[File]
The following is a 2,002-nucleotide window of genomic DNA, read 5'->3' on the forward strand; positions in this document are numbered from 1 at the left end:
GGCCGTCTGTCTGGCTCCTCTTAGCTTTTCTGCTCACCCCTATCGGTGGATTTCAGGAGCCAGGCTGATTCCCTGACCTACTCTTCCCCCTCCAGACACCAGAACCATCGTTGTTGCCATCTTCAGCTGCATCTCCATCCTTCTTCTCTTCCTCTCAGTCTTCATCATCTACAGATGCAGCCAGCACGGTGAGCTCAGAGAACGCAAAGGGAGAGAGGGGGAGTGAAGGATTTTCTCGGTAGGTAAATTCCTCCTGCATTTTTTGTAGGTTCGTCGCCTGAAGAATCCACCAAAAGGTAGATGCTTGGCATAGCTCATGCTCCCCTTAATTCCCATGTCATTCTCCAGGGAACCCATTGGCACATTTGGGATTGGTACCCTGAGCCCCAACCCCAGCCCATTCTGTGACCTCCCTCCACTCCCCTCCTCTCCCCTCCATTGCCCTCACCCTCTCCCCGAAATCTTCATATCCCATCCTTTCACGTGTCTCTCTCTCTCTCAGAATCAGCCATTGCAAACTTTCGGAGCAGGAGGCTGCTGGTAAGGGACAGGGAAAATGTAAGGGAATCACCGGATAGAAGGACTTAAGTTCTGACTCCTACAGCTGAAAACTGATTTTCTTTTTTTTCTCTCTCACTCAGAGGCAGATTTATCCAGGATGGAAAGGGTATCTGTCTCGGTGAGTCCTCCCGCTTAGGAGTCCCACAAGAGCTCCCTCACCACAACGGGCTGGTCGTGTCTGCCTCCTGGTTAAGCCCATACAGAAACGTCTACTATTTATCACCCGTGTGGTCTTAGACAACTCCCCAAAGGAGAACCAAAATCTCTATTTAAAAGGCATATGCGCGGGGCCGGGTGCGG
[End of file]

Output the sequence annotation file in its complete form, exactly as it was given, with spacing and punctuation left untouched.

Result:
The following is a 2,002-nucleotide window of genomic DNA, read 5'->3' on the forward strand; positions in this document are numbered from 1 at the left end:
GGCCGTCTGTCTGGCTCCTCTTAGCTTTTCTGCTCACCCCTATCGGTGGATTTCAGGAGCCAGGCTGATTCCCTGACCTACTCTTCCCCCTCCAGACACCAGAACCATCGTTGTTGCCATCTTCAGCTGCATCTCCATCCTTCTTCTCTTCCTCTCAGTCTTCATCATCTACAGATGCAGCCAGCACGGTGAGCTCAGAGAACGCAAAGGGAGAGAGGGGGAGTGAAGGATTTTCTCGGTAGGTAAATTCCTCCTGCATTTTTTGTAGGTTCGTCGCCTGAAGAATCCACCAAAAGGTAGATGCTTGGCATAGCTCATGCTCCCCTTAATTCCCATGTCATTCTCCAGGGAACCCATTGGCACATTTGGGATTGGTACCCTGAGCCCCAACCCCAGCCCATTCTGTGACCTCCCTCCACTCCCCTCCTCTCCCCTCCATTGCCCTCACCCTCTCCCCGAAATCTTCATATCCCATCCTTTCACGTGTCTCTCTCTCTCTCAGAATCAGCCATTGCAAACTTTCGGAGCAGGAGGCTGCTGGTAAGGGACAGGGAAAATGTAAGGGAATCACCGGATAGAAGGACTTAAGTTCTGACTCCTACAGCTGAAAACTGATTTTCTTTTTTTTCTCTCTCACTCAGAGGCAGATTTATCCAGGATGGAAAGGGTATCTGTCTCGGTGAGTCCTCCCGCTTAGGAGTCCCACAAGAGCTCCCTCACCACAACGGGCTGGTCGTGTCTGCCTCCTGGTTAAGCCCATACAGAAACGTCTACTATTTATCACCCGTGTGGTCTTAGACAACTCCCCAAAGGAGAACCAAAATCTCTATTTAAAAGGCATATGCGCGGGGCCGGGTGCGG